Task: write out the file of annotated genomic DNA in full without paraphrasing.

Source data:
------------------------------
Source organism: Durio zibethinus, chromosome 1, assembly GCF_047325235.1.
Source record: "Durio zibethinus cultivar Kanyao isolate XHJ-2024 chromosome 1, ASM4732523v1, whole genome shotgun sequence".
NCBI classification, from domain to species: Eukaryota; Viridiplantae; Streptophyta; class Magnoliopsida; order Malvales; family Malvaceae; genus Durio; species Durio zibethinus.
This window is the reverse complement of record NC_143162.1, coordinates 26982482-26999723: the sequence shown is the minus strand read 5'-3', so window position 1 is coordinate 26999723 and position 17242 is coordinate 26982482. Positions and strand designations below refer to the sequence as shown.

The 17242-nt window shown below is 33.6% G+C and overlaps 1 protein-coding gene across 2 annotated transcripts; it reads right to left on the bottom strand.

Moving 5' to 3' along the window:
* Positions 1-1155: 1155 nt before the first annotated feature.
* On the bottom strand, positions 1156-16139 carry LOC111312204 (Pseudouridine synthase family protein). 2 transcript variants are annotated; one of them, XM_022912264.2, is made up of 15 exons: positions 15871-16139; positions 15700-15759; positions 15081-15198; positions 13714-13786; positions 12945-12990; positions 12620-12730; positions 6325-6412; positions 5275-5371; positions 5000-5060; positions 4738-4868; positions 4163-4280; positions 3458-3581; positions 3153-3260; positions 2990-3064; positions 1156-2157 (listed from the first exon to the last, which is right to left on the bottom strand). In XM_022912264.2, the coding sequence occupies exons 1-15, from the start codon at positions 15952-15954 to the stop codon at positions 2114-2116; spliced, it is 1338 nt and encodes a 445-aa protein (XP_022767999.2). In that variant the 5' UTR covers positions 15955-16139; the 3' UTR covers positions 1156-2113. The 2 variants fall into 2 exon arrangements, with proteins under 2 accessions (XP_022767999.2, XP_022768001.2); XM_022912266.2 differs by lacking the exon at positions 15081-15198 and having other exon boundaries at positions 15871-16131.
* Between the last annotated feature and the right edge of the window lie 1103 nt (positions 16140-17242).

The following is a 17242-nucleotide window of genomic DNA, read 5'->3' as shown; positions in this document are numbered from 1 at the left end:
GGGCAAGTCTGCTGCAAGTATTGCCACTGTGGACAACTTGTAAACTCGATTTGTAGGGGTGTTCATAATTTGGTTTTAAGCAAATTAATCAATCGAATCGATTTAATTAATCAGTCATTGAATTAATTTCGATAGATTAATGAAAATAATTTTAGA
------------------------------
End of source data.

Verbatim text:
Source organism: Durio zibethinus, chromosome 1, assembly GCF_047325235.1.
Source record: "Durio zibethinus cultivar Kanyao isolate XHJ-2024 chromosome 1, ASM4732523v1, whole genome shotgun sequence".
NCBI classification, from domain to species: Eukaryota; Viridiplantae; Streptophyta; class Magnoliopsida; order Malvales; family Malvaceae; genus Durio; species Durio zibethinus.
This window is the reverse complement of record NC_143162.1, coordinates 26982482-26999723: the sequence shown is the minus strand read 5'-3', so window position 1 is coordinate 26999723 and position 17242 is coordinate 26982482. Positions and strand designations below refer to the sequence as shown.

The 17242-nt window shown below is 33.6% G+C and overlaps 1 protein-coding gene across 2 annotated transcripts; it reads right to left on the bottom strand.

Moving 5' to 3' along the window:
* Positions 1-1155: 1155 nt before the first annotated feature.
* On the bottom strand, positions 1156-16139 carry LOC111312204 (Pseudouridine synthase family protein). 2 transcript variants are annotated; one of them, XM_022912264.2, is made up of 15 exons: positions 15871-16139; positions 15700-15759; positions 15081-15198; positions 13714-13786; positions 12945-12990; positions 12620-12730; positions 6325-6412; positions 5275-5371; positions 5000-5060; positions 4738-4868; positions 4163-4280; positions 3458-3581; positions 3153-3260; positions 2990-3064; positions 1156-2157 (listed from the first exon to the last, which is right to left on the bottom strand). In XM_022912264.2, the coding sequence occupies exons 1-15, from the start codon at positions 15952-15954 to the stop codon at positions 2114-2116; spliced, it is 1338 nt and encodes a 445-aa protein (XP_022767999.2). In that variant the 5' UTR covers positions 15955-16139; the 3' UTR covers positions 1156-2113. The 2 variants fall into 2 exon arrangements, with proteins under 2 accessions (XP_022767999.2, XP_022768001.2); XM_022912266.2 differs by lacking the exon at positions 15081-15198 and having other exon boundaries at positions 15871-16131.
* Between the last annotated feature and the right edge of the window lie 1103 nt (positions 16140-17242).

The following is a 17242-nucleotide window of genomic DNA, read 5'->3' as shown; positions in this document are numbered from 1 at the left end:
GGGCAAGTCTGCTGCAAGTATTGCCACTGTGGACAACTTGTAAACTCGATTTGTAGGGGTGTTCATAATTTGGTTTTAAGCAAATTAATCAATCGAATCGATTTAATTAATCAGTCATTGAATTAATTTCGATAGATTAATGAAAATAATTTTAGA